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This morning I switched to postgresql and now my where selects dont work anymore.

What I am trying to do is super simple:

shirt_ids = "1,5,6" # String generated by javascript
Shirt.where("id in (?)", shirt_ids)

This gives me :

PG::Error: ERROR:  invalid input syntax for integer: "1,5,6"
LINE 1: SELECT "shirts".* FROM "shirts"  WHERE (id in ('1,5,6'))

This works though:

Shirt.where("id in (#{shirt_ids})")

But as everybody knows is unsafe.

Im using:

pg (0.13.2 x86-mingw32)
rails (3.2.2)

Postgresql database is the newest version, I installed it this morning.

Thank you for your help. ^

share|improve this question
up vote 6 down vote accepted

I believe Postgres is expecting an array, rather than a string for the IN function. If you convert your string to an array, it should work:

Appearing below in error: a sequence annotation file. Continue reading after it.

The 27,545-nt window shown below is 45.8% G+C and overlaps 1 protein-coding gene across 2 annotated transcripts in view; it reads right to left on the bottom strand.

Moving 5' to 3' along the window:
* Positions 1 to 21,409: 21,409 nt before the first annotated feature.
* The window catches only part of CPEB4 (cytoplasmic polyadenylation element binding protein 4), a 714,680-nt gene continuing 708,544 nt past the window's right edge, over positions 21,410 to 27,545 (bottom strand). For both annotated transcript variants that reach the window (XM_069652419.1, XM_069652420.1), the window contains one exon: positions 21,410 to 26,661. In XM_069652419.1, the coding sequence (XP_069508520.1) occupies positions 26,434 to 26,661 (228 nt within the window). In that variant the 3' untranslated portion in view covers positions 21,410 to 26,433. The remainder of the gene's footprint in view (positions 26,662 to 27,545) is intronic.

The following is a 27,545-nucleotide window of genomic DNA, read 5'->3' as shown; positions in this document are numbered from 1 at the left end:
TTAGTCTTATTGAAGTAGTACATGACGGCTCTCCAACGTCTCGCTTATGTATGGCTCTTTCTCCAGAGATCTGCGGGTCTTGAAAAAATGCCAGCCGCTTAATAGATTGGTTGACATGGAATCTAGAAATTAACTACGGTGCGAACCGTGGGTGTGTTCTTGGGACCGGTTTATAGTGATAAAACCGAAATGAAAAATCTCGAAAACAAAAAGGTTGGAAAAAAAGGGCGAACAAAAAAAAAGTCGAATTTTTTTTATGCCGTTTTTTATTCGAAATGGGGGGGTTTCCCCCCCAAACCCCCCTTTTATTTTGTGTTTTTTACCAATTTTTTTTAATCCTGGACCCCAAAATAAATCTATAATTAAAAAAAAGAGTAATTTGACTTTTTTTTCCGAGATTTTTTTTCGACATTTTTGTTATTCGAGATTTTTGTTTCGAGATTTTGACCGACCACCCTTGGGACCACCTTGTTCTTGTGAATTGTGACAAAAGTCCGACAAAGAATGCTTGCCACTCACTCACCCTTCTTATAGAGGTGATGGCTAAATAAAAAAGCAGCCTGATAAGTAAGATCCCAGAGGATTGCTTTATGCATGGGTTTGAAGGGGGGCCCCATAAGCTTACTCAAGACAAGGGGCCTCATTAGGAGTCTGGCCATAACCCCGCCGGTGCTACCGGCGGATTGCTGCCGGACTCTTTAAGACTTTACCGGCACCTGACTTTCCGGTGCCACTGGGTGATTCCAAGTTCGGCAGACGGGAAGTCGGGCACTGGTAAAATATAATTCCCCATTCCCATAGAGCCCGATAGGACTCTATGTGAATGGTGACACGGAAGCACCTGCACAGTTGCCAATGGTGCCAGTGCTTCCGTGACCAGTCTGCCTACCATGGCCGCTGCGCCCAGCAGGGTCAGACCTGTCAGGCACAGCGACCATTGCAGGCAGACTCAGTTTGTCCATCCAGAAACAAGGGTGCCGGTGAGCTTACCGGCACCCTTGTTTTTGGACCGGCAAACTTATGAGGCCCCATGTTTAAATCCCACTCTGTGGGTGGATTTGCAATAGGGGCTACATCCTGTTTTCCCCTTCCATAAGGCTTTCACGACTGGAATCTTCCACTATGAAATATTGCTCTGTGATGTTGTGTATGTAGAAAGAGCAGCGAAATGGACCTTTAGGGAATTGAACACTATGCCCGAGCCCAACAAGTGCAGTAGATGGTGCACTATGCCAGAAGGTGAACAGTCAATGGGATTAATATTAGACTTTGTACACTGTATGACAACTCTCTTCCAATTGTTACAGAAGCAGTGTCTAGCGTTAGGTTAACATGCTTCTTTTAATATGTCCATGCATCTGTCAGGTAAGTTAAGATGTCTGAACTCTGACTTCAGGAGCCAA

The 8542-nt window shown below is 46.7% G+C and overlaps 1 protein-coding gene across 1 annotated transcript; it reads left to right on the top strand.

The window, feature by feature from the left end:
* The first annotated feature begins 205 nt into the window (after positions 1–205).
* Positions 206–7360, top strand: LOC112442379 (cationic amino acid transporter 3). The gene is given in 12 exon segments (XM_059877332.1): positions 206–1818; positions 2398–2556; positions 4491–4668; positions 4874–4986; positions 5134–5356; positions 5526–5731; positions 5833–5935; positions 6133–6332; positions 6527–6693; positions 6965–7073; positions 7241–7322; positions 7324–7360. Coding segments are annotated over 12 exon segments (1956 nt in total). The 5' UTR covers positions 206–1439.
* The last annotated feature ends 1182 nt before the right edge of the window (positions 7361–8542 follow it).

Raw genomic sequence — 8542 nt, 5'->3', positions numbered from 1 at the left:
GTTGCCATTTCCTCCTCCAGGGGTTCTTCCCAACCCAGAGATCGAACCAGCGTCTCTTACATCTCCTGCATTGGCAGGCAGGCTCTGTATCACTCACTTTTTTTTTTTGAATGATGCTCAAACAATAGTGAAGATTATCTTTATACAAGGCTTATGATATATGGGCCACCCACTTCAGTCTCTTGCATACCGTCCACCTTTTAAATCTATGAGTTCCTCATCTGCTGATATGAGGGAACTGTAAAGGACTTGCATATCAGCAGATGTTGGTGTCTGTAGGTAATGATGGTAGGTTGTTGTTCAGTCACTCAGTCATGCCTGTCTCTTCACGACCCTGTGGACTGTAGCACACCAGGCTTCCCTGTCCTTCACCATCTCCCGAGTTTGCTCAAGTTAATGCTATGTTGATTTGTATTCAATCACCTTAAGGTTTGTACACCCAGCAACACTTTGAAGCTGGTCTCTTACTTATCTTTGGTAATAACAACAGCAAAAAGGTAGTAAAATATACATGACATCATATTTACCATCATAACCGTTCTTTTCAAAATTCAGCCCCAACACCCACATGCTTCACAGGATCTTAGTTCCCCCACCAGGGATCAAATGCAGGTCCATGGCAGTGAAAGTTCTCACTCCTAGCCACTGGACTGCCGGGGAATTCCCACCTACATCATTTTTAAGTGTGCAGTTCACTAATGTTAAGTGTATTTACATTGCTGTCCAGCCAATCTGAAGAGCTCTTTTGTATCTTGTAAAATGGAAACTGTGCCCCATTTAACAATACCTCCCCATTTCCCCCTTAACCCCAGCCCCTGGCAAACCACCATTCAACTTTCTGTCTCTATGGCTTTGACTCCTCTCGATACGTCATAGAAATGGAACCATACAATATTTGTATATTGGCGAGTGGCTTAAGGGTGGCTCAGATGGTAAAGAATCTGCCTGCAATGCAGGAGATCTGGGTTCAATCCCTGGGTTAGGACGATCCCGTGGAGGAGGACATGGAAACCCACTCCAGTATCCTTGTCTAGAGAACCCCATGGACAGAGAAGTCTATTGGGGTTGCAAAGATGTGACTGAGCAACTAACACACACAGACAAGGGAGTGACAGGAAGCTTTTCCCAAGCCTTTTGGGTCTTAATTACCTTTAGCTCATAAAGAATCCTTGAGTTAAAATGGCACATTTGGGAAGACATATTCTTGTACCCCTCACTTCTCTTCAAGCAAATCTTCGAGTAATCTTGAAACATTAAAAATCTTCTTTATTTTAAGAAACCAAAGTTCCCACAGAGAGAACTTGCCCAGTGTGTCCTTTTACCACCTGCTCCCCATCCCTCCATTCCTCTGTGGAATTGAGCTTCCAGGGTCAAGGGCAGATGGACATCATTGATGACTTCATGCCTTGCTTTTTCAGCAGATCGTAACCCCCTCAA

shirt_ids = "1,5,6"
Shirt.where('id in (?)', shirt_ids.split(','))

Also, you can do this, which looks a bit cleaner:

Shirt.where(:id => shirt_ids.split(','))
share|improve this answer
Thank you for your quick help :) – KimJongIl May 7 '12 at 4:52
Maybe a little too quick... I realized that my original answer 'works' but actually only returns one object. Edited accordingly, this one should be fine. – MrTheWalrus May 7 '12 at 4:54
More accurately, ActiveRecord sees a ? in the SQL snippet and a String as the value, then it converts that Ruby String into the SQL string literal '1,2,3'. I think shirt_ids.split(',').map(&:to_i) would be safer. – mu is too short May 7 '12 at 5:02
Either way quite ugly compared to the simple Shirt.where("id in (?)", shirt_ids) or even simpler (I wish this would work) Shirt.where(id: in(shirt_ids)). I guess I will go with Shirt.where(id: shirt_ids.split(",")). @muistooshort Why would .map(&:to_i) make it safer? Doesnt postgresql automatically throw an error if some evil hacker would try to send in a string? (Which is very easy since this comes from a form) – KimJongIl May 7 '12 at 5:21
@Stefano: The id values are integers and should be supplied as such, you can usually get away with using '1' in place of 1 but not always. If you use an array of Strings, you get id in ('1','2','3') when you want id in (1,2,3). – mu is too short May 7 '12 at 5:33

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